Yoga for Asthma Parkersburg WV

Local resource for yoga for asthma in Parkersburg, WV. Includes detailed information on local businesses that provide access to alternative treatment for asthma, asthma treatment, asthma specialists, and asthma relief, as well as advice and content on natural asthma remedies, asthma, bronchial inflammation, and breathing problems.

YOGAJOY STUDIOS
(304) 422-5538
1311 Ann Street
Parkersburg, WV
Yoga Styles
Hatha

Emily Van Doren Bush
(740) 448-2403
Weight Loss and Addiction programs,Fibromyalgia and ADD/ADHD programs
Parkersburg, WV
Specialty
Acupressure, Animal Health, Biofeedback, Color Therapy, Craniosacral Therapy, Crystal Therapy, Distance Healing, Energy Healing, EPFX (QXCI) / SCIO, Flower Essences, Homeopathy, Iridology, Kinesiology, Life Coaching, Massage Therapy, Meditation, Metaphysics, Nutrition, Polarity Therapy, Reflexology, Reiki, Remote Healing, Spiritual Counseling, Wellness Centers, Yoga
Associated Hospitals
Heal Your Life Center & Spa

River City Eye Care INC
(740) 401-9906
1714 Washington Boulevard
Belpre, OH

Data Provided By:
Gabriella B Olson
(304) 424-4205
1907 Ann St
Parkersburg, WV
Specialty
Family Practice

Data Provided By:
John Edward Beane
(304) 485-6130
4 Rosemar Cir
Parkersburg, WV
Specialty
Family Practice

Data Provided By:
Full Circle Yoga
(304) 865-9642
1515 Grand Central Avenue
Vienna, WV
 
Eye Care Associates of Belpre
(740) 423-6533
2201 Washington Blvd.
Belpre, OH

Data Provided By:
Michael A Morehead
(304) 485-5041
3803 Emerson Ave
Parkersburg, WV
Specialty
Internal Medicine

Data Provided By:
Bairava S Kuppuswamy
(304) 428-1161
2610 Camden Ave
Parkersburg, WV
Specialty
Internal Medicine

Data Provided By:
John Lee Sandford, MD
(614) 747-5010
104 Lakeview Ctr
Parkersburg, WV
Specialties
Emergency Medicine, General Practice
Gender
Male
Education
Medical School: Univ Of Ok Coll Of Med, Oklahoma City Ok 73190
Graduation Year: 1960

Data Provided By:
Data Provided By:

Yoga and Asthma- Yoga basics, Yoga Poses, Yoga Asanas, Yoga Mudras, Pranayamas

Just imagine that it's the middle of the night and you suddenly wake up feeling uneasy. You are unable to catch your breath and getting suffocated. The whole world seems to be closing in around your throat and chest. The urgency to breathe is making you panic. Do you realize what is happening to you?

You're having an asthma attack! Asthma comes from the Greek word for "panting". Asthma is primarily a disease of the respiratory system, where there is a wheezing cough and a sense of suffocation, since the patient has difficulties in inhaling rather than exhaling the air. Asthmatic attacks can be triggered by allergies, exercise, cold air, pollution and stress related disorders. The attack of asthma may last for a few minutes, few hours or even days wherein the patient is exhausted. It is common to all ages, children and adolescents of both sexes, irrespective of socio-economic background. Asthma and Bronchitis are two chronic lung ailments that can cause damage to the lungs. These should be treated immediately to avoid any complications.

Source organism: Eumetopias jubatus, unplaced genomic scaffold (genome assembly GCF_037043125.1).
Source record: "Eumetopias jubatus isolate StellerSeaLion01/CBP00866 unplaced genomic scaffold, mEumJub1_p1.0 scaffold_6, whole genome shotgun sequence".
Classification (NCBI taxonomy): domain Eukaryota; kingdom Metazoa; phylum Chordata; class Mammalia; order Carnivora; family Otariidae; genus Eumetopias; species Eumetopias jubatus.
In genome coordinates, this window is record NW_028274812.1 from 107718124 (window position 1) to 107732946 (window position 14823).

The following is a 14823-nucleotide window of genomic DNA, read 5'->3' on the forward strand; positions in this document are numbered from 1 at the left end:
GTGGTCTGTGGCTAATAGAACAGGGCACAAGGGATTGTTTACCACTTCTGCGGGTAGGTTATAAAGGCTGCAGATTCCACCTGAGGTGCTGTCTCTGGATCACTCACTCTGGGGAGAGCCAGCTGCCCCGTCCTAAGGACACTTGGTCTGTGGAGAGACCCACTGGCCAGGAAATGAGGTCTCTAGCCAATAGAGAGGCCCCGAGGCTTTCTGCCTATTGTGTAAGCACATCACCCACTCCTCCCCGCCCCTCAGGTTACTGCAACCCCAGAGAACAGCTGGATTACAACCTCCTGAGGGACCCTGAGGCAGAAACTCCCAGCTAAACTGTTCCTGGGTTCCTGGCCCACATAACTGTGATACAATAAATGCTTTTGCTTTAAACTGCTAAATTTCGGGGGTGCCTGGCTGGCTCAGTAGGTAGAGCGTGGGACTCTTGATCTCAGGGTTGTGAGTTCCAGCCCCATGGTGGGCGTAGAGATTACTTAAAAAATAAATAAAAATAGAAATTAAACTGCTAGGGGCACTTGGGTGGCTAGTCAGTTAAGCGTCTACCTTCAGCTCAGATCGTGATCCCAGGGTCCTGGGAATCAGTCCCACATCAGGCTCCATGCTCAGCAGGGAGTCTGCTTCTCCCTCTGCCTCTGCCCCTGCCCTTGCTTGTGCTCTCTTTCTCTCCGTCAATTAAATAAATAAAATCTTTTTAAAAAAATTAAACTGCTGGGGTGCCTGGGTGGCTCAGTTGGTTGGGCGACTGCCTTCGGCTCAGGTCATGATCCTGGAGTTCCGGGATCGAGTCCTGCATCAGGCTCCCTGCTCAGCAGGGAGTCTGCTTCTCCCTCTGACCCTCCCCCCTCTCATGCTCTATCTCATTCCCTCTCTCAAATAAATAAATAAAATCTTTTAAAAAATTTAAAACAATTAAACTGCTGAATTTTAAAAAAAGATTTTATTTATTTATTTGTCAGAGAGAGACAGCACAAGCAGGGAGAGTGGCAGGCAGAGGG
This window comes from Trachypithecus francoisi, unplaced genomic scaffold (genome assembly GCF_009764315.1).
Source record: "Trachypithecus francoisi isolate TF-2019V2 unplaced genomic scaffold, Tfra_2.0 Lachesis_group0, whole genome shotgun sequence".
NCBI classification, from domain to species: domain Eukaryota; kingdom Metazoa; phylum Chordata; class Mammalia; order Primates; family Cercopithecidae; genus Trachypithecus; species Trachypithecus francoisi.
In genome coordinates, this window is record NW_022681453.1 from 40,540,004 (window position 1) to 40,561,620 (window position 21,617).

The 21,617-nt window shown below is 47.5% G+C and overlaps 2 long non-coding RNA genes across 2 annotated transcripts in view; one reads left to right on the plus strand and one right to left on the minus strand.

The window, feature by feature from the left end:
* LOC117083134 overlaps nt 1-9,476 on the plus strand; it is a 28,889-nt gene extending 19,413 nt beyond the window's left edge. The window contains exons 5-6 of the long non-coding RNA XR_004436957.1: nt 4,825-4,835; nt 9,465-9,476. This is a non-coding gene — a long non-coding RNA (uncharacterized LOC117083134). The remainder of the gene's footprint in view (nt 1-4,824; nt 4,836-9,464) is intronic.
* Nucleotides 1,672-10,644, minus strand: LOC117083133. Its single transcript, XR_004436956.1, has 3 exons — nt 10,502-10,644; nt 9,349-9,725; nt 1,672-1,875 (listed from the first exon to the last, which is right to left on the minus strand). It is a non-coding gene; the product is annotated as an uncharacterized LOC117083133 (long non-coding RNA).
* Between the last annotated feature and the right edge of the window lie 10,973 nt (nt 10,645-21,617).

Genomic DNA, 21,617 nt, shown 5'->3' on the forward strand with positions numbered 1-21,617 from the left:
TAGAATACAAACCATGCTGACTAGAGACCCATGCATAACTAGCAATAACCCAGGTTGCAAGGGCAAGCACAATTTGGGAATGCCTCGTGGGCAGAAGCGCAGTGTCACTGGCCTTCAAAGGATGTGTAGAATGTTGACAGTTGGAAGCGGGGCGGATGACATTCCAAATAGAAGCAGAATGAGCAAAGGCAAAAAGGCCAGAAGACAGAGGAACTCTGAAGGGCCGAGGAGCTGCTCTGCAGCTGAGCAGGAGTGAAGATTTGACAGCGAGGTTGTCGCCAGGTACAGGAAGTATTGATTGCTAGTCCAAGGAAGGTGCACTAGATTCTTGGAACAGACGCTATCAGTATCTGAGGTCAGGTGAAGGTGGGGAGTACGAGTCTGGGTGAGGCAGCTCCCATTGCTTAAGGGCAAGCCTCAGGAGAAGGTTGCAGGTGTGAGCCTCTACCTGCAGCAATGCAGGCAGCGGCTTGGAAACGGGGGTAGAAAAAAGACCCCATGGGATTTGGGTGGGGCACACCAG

Several studies have shown yoga to be a powerful adjunct therapy to reduce the frequency and intensity of asthma attacks as well as to decrease medication use. Tests carried out at Yoga Therapy Centers, across the world, have shown remarkable results in curing asthma. In some cases it has also been found that attacks can actually be averted, without the aid of drugs, just through yogic practices. There is ample research evidence to substantiate the fact that Yoga Therapy makes the treatment so much more successful. Nowadays, even allopathic and homeopathic doctors have arrived at the consensus that Yoga is an excellent alternative therapy for Asthma.

In an experiment conducted in Western Australia, 22 male patients aged 52 to 65 were selected. They suffered from severe breathing. Half of the men underwent standard treatment: physiotherapy that included relaxation techniques, breathing exercises and general workouts to improve stamina. The other 11 men were given a yoga teacher instead of a physiotherapist. He taught them techniques of yoga breathing, which encouraged the use of all chest and abdominal muscles as well as ten yoga postures.

The patients practiced their particular exercises for nine months. Then they were reexamined at the hospital: a technician tested their lung function, a physician screened them closely to determine how their symptoms had changed, and a stationary exercise bicycle was used to measure their capacity for exercise.

The difference between the two groups was striking. The men who had practiced yoga showed a significant improvement in their ability to exercise, but the physiotherapy group did not. Eight or more out of the 11 patients who underwent yoga declared that they had definitely increased tolerance for exertion and that they recovered more quickly after exertion. The physiotherapy group reported no similar improvement. Best of all, the patients who had studied yoga app...

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